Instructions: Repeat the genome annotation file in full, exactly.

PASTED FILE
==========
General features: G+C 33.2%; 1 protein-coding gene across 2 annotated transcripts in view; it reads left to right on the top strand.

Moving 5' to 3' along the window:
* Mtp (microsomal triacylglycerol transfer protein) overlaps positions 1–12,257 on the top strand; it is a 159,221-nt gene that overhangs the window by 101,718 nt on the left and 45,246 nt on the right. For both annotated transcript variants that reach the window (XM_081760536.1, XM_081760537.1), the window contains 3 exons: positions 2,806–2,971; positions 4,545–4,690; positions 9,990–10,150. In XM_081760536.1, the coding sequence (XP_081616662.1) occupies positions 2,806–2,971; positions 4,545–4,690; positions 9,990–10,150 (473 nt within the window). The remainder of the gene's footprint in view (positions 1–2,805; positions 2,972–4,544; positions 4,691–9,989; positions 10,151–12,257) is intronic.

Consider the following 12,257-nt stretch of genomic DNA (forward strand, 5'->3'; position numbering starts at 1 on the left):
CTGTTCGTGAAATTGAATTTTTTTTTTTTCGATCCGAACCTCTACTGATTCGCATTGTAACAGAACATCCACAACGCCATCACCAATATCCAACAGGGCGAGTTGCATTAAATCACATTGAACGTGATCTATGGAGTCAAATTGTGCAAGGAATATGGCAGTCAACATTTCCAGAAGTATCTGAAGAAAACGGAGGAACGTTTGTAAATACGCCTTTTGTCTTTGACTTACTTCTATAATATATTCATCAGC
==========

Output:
General features: G+C 33.2%; 1 protein-coding gene across 2 annotated transcripts in view; it reads left to right on the top strand.

Moving 5' to 3' along the window:
* Mtp (microsomal triacylglycerol transfer protein) overlaps positions 1–12,257 on the top strand; it is a 159,221-nt gene that overhangs the window by 101,718 nt on the left and 45,246 nt on the right. For both annotated transcript variants that reach the window (XM_081760536.1, XM_081760537.1), the window contains 3 exons: positions 2,806–2,971; positions 4,545–4,690; positions 9,990–10,150. In XM_081760536.1, the coding sequence (XP_081616662.1) occupies positions 2,806–2,971; positions 4,545–4,690; positions 9,990–10,150 (473 nt within the window). The remainder of the gene's footprint in view (positions 1–2,805; positions 2,972–4,544; positions 4,691–9,989; positions 10,151–12,257) is intronic.

Consider the following 12,257-nt stretch of genomic DNA (forward strand, 5'->3'; position numbering starts at 1 on the left):
CTGTTCGTGAAATTGAATTTTTTTTTTTTCGATCCGAACCTCTACTGATTCGCATTGTAACAGAACATCCACAACGCCATCACCAATATCCAACAGGGCGAGTTGCATTAAATCACATTGAACGTGATCTATGGAGTCAAATTGTGCAAGGAATATGGCAGTCAACATTTCCAGAAGTATCTGAAGAAAACGGAGGAACGTTTGTAAATACGCCTTTTGTCTTTGACTTACTTCTATAATATATTCATCAGC